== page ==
“We know there is a time lag,” she said. “We’re learning from others. We’re seeing more people where there is no history of travel. We’re starting to see community spread.”
Ottawa Public Health (OPH) now has laboratory confirmation of the community spread of COVID-19 in Ottawa. The city is also starting to see cases among health care workers who have not travelled or been a close contact of a confirmed case. OPH recommends all residents practice physical (social) distancing or self-isolate, if applicable, to help stop the spread of the virus. Information about laboratory confirmed cases of COVID-19 is available on OttawaPublicHealth.ca/Coronavirus.
Etches says the number of OPH staff working on following up with confirmed cases have increased from 10 to 60. Although that number is not nearly enough.
“It seems the average number of people contacted by those who have contracted COVID-19 is about 16 people,” Etches said. “That’s what we’re trying to change.”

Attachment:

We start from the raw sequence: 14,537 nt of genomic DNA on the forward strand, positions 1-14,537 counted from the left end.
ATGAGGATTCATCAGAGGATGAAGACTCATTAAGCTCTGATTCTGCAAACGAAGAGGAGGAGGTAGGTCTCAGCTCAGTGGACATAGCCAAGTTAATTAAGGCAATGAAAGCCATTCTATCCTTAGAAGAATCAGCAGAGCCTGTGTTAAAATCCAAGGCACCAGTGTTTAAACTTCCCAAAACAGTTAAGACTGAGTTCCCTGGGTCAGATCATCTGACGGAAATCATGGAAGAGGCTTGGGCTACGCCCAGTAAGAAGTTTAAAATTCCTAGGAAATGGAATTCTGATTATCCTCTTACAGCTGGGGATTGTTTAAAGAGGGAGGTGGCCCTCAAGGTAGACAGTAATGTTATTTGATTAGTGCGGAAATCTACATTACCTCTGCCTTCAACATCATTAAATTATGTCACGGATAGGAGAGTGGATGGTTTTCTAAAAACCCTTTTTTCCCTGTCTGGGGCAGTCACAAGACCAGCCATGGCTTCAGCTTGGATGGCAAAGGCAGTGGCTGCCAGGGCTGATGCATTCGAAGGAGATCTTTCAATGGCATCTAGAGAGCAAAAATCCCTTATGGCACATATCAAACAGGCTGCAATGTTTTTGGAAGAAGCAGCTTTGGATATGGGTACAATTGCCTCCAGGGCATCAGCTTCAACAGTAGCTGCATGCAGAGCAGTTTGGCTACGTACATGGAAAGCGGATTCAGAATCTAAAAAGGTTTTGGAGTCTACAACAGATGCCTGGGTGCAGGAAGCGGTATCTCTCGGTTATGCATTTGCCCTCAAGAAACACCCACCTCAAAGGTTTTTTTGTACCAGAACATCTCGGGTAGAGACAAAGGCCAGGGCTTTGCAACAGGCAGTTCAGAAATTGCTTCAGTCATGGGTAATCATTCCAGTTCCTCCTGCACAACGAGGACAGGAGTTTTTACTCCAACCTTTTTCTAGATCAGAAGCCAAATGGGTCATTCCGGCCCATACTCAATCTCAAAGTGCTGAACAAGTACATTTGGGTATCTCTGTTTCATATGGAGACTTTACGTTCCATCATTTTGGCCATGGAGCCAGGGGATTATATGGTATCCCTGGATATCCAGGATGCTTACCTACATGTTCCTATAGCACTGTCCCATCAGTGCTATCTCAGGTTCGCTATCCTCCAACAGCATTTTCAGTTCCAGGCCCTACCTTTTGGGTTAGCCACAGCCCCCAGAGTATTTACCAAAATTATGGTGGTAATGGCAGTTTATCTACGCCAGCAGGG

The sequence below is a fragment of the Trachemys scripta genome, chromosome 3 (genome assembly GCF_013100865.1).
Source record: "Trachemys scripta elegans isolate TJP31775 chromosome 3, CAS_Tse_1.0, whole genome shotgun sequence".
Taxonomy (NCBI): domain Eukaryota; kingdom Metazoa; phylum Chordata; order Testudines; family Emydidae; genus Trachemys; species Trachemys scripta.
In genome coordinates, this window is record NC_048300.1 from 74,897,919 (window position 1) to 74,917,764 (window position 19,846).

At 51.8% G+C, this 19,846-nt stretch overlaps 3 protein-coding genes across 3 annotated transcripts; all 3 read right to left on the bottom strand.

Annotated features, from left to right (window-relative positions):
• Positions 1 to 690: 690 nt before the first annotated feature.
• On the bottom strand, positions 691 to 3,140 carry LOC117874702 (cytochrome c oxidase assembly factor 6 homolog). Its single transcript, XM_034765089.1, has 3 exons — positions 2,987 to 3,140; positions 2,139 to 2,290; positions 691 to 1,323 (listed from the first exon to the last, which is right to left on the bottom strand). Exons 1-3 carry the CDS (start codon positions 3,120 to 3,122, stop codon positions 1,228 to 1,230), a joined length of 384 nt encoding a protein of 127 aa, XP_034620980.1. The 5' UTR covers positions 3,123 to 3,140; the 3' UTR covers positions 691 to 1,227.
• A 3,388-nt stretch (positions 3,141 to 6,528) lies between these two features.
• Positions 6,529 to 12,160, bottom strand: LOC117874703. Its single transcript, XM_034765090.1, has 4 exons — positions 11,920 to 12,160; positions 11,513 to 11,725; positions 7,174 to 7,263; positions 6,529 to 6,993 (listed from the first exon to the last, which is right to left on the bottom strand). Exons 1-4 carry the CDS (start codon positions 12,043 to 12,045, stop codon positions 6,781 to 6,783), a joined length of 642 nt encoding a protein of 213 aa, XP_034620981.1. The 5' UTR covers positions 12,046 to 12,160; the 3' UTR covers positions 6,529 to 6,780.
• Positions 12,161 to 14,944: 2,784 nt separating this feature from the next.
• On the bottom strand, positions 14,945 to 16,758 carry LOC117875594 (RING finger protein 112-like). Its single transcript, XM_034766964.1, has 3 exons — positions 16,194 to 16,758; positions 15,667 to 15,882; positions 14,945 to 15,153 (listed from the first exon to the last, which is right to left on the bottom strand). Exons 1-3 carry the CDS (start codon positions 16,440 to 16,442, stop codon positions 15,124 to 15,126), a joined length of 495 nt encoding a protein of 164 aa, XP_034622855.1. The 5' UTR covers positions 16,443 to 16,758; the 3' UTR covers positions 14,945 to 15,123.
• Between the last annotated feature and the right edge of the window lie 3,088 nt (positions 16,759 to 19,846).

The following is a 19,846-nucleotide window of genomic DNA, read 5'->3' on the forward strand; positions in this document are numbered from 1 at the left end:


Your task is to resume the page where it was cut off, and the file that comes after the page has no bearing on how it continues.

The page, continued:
Etches said the communication aspect is “a key part” to fighting the spread and “sourcing PPEs a priority.”
City management also updated council on COVID-19 State of Emergency preparations.
“We’re working hard to focus on the right things,” city manager Steve Kanellakos said. “Our city staff are providing essential services at great risk and stress on themselves. They still come to work, and we need them to come to work. A huge thank you.”
Kanellakos said they are dealing with things changing hour to hour and “the pace feels very rapid.”
A timeline of current circumstances:
- Jan. 23: City staff begin monitoring global spread of COVID-19 with OPH.